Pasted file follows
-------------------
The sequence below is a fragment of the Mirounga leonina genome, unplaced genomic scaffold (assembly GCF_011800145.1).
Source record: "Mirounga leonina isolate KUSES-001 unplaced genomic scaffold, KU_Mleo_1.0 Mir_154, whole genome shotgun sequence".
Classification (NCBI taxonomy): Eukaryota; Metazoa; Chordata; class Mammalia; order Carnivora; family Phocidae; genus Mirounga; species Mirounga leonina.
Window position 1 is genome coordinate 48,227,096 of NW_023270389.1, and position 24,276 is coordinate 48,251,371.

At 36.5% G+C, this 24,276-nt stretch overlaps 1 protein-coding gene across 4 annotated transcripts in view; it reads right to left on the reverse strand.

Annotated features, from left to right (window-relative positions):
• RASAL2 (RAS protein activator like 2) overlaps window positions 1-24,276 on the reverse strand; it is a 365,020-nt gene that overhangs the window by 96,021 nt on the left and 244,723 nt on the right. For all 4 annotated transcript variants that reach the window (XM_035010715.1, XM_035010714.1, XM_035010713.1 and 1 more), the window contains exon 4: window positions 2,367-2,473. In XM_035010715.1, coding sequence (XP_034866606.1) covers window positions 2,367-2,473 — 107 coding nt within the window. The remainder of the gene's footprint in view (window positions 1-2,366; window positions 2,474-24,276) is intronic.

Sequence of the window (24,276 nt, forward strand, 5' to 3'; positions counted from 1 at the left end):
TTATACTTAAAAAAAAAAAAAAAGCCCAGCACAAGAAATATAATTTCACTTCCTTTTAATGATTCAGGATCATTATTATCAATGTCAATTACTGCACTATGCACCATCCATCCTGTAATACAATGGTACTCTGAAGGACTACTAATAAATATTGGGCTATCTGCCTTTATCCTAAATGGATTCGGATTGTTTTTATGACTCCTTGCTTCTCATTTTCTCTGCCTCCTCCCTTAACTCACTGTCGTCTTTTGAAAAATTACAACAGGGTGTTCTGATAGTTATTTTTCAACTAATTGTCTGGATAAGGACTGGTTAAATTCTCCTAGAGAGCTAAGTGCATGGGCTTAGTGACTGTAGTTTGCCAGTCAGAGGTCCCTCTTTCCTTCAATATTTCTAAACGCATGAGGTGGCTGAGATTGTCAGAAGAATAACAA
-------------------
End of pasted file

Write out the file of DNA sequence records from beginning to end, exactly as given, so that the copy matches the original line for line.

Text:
The sequence below is a fragment of the Mirounga leonina genome, unplaced genomic scaffold (assembly GCF_011800145.1).
Source record: "Mirounga leonina isolate KUSES-001 unplaced genomic scaffold, KU_Mleo_1.0 Mir_154, whole genome shotgun sequence".
Classification (NCBI taxonomy): Eukaryota; Metazoa; Chordata; class Mammalia; order Carnivora; family Phocidae; genus Mirounga; species Mirounga leonina.
Window position 1 is genome coordinate 48,227,096 of NW_023270389.1, and position 24,276 is coordinate 48,251,371.

At 36.5% G+C, this 24,276-nt stretch overlaps 1 protein-coding gene across 4 annotated transcripts in view; it reads right to left on the reverse strand.

Annotated features, from left to right (window-relative positions):
• RASAL2 (RAS protein activator like 2) overlaps window positions 1-24,276 on the reverse strand; it is a 365,020-nt gene that overhangs the window by 96,021 nt on the left and 244,723 nt on the right. For all 4 annotated transcript variants that reach the window (XM_035010715.1, XM_035010714.1, XM_035010713.1 and 1 more), the window contains exon 4: window positions 2,367-2,473. In XM_035010715.1, coding sequence (XP_034866606.1) covers window positions 2,367-2,473 — 107 coding nt within the window. The remainder of the gene's footprint in view (window positions 1-2,366; window positions 2,474-24,276) is intronic.

Sequence of the window (24,276 nt, forward strand, 5' to 3'; positions counted from 1 at the left end):
TTATACTTAAAAAAAAAAAAAAAGCCCAGCACAAGAAATATAATTTCACTTCCTTTTAATGATTCAGGATCATTATTATCAATGTCAATTACTGCACTATGCACCATCCATCCTGTAATACAATGGTACTCTGAAGGACTACTAATAAATATTGGGCTATCTGCCTTTATCCTAAATGGATTCGGATTGTTTTTATGACTCCTTGCTTCTCATTTTCTCTGCCTCCTCCCTTAACTCACTGTCGTCTTTTGAAAAATTACAACAGGGTGTTCTGATAGTTATTTTTCAACTAATTGTCTGGATAAGGACTGGTTAAATTCTCCTAGAGAGCTAAGTGCATGGGCTTAGTGACTGTAGTTTGCCAGTCAGAGGTCCCTCTTTCCTTCAATATTTCTAAACGCATGAGGTGGCTGAGATTGTCAGAAGAATAACAA